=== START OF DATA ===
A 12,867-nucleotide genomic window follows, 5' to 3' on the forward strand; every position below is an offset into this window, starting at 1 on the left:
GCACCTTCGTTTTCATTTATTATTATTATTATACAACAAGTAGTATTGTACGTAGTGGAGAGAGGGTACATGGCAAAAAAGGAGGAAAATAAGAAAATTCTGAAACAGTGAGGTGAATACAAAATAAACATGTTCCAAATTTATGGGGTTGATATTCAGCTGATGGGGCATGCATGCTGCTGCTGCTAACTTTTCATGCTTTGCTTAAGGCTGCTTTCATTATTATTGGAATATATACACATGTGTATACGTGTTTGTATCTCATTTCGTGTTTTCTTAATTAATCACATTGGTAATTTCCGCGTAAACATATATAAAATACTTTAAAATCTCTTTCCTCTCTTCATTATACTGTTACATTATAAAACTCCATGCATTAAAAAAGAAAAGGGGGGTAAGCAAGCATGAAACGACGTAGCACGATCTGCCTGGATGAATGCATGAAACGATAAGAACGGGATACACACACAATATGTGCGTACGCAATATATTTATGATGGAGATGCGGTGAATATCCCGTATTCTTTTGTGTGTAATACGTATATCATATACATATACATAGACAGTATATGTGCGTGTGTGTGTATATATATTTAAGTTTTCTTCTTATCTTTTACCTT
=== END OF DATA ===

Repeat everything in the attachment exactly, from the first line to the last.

A 12,867-nucleotide genomic window follows, 5' to 3' on the forward strand; every position below is an offset into this window, starting at 1 on the left:
GCACCTTCGTTTTCATTTATTATTATTATTATACAACAAGTAGTATTGTACGTAGTGGAGAGAGGGTACATGGCAAAAAAGGAGGAAAATAAGAAAATTCTGAAACAGTGAGGTGAATACAAAATAAACATGTTCCAAATTTATGGGGTTGATATTCAGCTGATGGGGCATGCATGCTGCTGCTGCTAACTTTTCATGCTTTGCTTAAGGCTGCTTTCATTATTATTGGAATATATACACATGTGTATACGTGTTTGTATCTCATTTCGTGTTTTCTTAATTAATCACATTGGTAATTTCCGCGTAAACATATATAAAATACTTTAAAATCTCTTTCCTCTCTTCATTATACTGTTACATTATAAAACTCCATGCATTAAAAAAGAAAAGGGGGGTAAGCAAGCATGAAACGACGTAGCACGATCTGCCTGGATGAATGCATGAAACGATAAGAACGGGATACACACACAATATGTGCGTACGCAATATATTTATGATGGAGATGCGGTGAATATCCCGTATTCTTTTGTGTGTAATACGTATATCATATACATATACATAGACAGTATATGTGCGTGTGTGTGTATATATATTTAAGTTTTCTTCTTATCTTTTACCTT